Roadside verges

Life on the Edge - Protecting Denbighshire's Wildflowers

Roadside verges have become increasingly important as havens for wildlife because, unlike many other grassland habitats, they have been left untouched by fertilisers or pesticides that can destroy wild species.

Roadside verge, Bont y Allt GochThis means that they can support a variety of our most beautiful and scarce wildflowers, many of which have disappeared from the wider countryside.  This in turn allows a range of wildlife to thrive; from bumblebees and butterflies; to reptile, amphibian, bird and small mammal species.  Verges can also act as important corridors along which wildlife can move, connecting areas of habitat and preventing isolation of populations. 


The traditional hay meadows on which these species would previously have been seen have experienced dramatic declines with over 97% having been lost in the UK since the 1930s.  Changes in agricultural practices with the increase of ploughing, drainage, fertiliser and herbicide application and earlier cutting for silage have meant that species-rich meadows are now few and far between.

Roadside verge flowersModern methods of verge cutting with a flail cutter machine combined with frequent cutting, starting early in the spring, have caused a decline in the value of verges for wildlife.  Although most verges do benefit from a cut at some point in the year, ideally plants should be allowed to flower and set seed first, enabling the wildflowers to persist year-on-year and protecting the wildlife that feeds, shelters and nests there.  Increased soil fertility from grass cuttings and scalping of soils also encourages coarser grasses and vigorous species to dominate to the detriment of the wildflowers.  If left unmanaged, the verge will also become colonised by scrub and woody species.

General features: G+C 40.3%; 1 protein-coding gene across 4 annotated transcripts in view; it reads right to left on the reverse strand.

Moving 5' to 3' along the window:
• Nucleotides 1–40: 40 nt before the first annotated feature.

The project seeks to promote a programme of more sympathetic cutting of rural roadside verges in Denbighshire, allowing wildflowers and the associated wildlife to flourish.  A low intensity management regime has been trialled since 2005 in Llanarmon-yn-ial, Llandegla and Bryneglwys.  Apart from where road safety is an issue, cutting has been reduced and delayed to late summer / early autumn to avoid main flowering and seeding periods.

In 2013 a survey was conducted to assess the impacts of this regime.  The study concluded that this management appears to be successful in promoting wildflower rich habitats.  Verges supported a broad diversity of species, including some uncommon and rare, with no issues of road safety observed.

It is now the aim of the project to expand this policy to other areas of the County.

Vegetation Survey Report – Denbighshire Roadside Nature Reserves and Alternative Verge Management Pilot Areas

Vegetation Survey Report – Denbighshire Roadside Nature Reserves and Alternative Verge Management Pilot Areas



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